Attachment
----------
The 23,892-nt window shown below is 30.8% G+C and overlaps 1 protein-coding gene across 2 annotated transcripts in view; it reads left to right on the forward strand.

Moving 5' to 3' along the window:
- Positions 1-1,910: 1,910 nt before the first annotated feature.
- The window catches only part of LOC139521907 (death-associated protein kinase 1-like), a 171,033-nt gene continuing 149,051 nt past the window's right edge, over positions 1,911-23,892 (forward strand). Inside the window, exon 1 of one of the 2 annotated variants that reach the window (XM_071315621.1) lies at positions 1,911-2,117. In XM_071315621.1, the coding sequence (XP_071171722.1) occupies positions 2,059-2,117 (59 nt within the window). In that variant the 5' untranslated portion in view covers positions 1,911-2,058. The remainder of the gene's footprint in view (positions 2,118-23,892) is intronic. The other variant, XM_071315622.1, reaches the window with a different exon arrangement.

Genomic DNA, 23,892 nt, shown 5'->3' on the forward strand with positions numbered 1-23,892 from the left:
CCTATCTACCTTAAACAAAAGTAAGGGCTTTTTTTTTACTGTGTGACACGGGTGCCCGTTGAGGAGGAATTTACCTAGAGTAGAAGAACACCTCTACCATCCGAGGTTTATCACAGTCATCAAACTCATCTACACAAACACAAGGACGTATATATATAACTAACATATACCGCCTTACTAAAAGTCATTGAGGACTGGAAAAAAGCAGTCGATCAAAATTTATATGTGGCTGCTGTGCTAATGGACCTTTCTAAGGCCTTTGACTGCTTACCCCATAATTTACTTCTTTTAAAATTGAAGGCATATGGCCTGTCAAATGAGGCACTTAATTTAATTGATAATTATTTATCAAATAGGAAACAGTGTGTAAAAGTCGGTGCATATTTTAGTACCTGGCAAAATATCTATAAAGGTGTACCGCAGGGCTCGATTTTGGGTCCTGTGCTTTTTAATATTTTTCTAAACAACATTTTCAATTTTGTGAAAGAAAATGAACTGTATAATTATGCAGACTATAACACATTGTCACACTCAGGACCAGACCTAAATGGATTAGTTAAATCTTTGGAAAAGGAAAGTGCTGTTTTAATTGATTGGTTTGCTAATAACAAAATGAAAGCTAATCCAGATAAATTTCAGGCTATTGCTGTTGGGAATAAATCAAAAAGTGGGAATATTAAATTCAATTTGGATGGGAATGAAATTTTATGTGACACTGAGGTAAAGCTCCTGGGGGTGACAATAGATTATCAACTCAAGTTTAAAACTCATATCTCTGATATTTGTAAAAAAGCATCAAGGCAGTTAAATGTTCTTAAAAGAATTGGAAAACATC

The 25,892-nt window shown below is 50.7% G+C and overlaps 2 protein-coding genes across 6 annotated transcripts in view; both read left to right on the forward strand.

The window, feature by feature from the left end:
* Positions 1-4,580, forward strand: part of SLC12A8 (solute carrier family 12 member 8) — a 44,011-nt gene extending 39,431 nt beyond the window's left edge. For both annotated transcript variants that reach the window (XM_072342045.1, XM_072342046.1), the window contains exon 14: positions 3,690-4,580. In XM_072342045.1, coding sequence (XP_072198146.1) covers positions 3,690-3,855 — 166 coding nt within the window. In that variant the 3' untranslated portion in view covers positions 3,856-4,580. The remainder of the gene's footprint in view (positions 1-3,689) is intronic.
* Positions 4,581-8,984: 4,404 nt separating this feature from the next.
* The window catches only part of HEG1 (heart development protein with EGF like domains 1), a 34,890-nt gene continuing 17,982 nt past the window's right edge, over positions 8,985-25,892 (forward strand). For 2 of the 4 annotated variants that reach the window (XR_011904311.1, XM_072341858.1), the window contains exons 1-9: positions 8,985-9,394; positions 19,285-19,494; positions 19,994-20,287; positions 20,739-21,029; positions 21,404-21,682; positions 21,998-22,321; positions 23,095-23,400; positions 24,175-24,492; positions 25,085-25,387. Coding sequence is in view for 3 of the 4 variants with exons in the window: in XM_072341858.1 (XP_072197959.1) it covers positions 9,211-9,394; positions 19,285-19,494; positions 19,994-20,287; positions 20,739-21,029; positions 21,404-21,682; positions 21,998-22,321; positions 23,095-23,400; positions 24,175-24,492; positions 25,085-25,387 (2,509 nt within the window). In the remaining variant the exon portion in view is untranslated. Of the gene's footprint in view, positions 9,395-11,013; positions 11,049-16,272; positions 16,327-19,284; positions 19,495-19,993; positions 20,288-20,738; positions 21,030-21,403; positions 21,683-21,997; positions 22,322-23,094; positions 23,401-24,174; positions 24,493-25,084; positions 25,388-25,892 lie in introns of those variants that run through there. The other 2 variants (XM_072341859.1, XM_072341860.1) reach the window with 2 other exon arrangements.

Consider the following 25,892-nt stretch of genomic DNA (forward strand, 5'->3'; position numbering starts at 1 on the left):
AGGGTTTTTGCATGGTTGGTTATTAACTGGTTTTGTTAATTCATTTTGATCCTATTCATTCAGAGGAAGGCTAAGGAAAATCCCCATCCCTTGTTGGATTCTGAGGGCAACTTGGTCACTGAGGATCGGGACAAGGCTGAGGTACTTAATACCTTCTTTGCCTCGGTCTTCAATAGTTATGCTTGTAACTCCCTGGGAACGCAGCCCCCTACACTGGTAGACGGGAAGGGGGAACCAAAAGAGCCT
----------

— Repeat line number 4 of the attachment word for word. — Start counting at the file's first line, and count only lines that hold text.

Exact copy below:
- The window catches only part of LOC139521907 (death-associated protein kinase 1-like), a 171,033-nt gene continuing 149,051 nt past the window's right edge, over positions 1,911-23,892 (forward strand). Inside the window, exon 1 of one of the 2 annotated variants that reach the window (XM_071315621.1) lies at positions 1,911-2,117. In XM_071315621.1, the coding sequence (XP_071171722.1) occupies positions 2,059-2,117 (59 nt within the window). In that variant the 5' untranslated portion in view covers positions 1,911-2,058. The remainder of the gene's footprint in view (positions 2,118-23,892) is intronic. The other variant, XM_071315622.1, reaches the window with a different exon arrangement.